THE SCRIBE VIBE
By Libay Linsangan Cantor
Anthology as the next best thing
Literary writers who haven’t had the chance to publish their own book can count on an anthology as the next best thing.An anthology is a book composed of material written by different authors. Usually, there is one (sometimes two or three, depending on the setup) editor who takes charge in calling for manuscripts, selecting entries, editing them (if needed and in accordance with the publisher’s rules) and informing authors about the selection.
Publishers usually select editors who are familiar with the genre or subject matter of the anthology. Each anthology is different. Some go with a thematic framework (e.g. works about heartache, works by gay and lesbian writers), some follow a literary format (e.g. poetry in Filipino only, sudden fiction stories only), while some are hybrid mixtures (e.g. collection of stories and poems, collection of fiction and nonfiction).
Depending on the publisher’s guidelines, all authors ideally get a fair share of royalties for copies sold. Sometimes authors get paid an honorarium for their selected work. But most times, all authors get is the token one or two free copies of the anthology—and the extra credit in their résumé.
Well, the business side of publication is the downside of being anthologized. But being artists first and foremost, writers most times don’t really care about royalties. What’s more important is being included in a collection with an impressive lineup of writers and a very credible editor and reputable publishing house and, of course, having one’s work printed and sold in bookstores.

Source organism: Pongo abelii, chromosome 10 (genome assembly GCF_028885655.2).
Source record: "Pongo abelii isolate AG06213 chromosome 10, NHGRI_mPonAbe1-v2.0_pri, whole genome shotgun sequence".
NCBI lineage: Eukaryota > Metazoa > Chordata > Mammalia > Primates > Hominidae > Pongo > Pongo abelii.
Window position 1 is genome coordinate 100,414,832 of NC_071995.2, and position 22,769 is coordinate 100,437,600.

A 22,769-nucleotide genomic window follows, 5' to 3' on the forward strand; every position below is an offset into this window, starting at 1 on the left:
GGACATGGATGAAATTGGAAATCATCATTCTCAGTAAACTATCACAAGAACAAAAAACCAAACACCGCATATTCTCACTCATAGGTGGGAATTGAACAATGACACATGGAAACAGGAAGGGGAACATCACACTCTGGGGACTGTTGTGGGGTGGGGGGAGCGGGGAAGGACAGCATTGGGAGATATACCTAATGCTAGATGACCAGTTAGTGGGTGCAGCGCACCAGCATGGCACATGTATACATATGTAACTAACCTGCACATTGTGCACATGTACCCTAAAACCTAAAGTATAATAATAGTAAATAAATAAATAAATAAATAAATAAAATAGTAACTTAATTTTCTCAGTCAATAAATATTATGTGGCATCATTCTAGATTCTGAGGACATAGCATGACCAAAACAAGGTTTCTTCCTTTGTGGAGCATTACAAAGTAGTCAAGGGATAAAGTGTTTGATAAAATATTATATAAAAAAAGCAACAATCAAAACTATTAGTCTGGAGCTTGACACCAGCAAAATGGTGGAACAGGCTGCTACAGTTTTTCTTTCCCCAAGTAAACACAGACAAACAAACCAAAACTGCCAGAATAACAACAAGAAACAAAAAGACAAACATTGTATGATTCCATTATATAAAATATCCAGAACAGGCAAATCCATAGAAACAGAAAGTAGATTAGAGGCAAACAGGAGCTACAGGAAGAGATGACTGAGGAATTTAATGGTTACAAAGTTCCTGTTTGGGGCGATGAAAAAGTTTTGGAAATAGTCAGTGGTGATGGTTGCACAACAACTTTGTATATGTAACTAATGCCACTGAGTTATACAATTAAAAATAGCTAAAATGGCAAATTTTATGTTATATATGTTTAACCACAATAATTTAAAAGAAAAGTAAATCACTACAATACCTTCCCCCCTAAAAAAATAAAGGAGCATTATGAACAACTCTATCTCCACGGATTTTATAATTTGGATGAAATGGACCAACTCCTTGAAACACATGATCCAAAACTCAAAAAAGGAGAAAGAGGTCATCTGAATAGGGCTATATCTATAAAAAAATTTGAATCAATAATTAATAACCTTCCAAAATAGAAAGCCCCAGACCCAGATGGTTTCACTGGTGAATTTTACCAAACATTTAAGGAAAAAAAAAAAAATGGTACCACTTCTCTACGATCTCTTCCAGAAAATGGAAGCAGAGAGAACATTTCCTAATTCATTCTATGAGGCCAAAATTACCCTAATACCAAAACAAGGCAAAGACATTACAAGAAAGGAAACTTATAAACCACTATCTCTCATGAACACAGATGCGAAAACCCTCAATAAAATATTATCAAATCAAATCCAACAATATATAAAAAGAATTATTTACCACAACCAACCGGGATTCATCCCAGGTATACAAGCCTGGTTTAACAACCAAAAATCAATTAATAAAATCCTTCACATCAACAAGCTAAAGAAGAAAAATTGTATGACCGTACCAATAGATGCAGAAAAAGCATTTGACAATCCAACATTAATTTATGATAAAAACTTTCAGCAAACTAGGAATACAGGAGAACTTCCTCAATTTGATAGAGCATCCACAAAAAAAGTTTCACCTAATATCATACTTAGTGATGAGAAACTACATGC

It’s also fun when an anthology is being launched. During the event, a writer could hobnob with other writers included in the anthology. What’s nice about this is that even newer writers could meet and interact with the veterans. Sometimes, the writers have their copies signed by the other writers, making their freebie book copy a collection of writers’ signatures.
As a newbie literary writer in the late 1990s, it was exciting for me to experience being anthologized for the first time. It was exciting to see my work published in book form; never mind if the whole book wasn’t mine. Being published was happy enough. Most times, especially if the publisher and the editors are “literary big-shots,” I feel proud and honored that they saw merit in my work to be included in their anthology.
So to young and new writers out there, don’t be disheartened if you don’t have your own book yet. Try being anthologized first. Sometimes, this is much more fun—and humbling.
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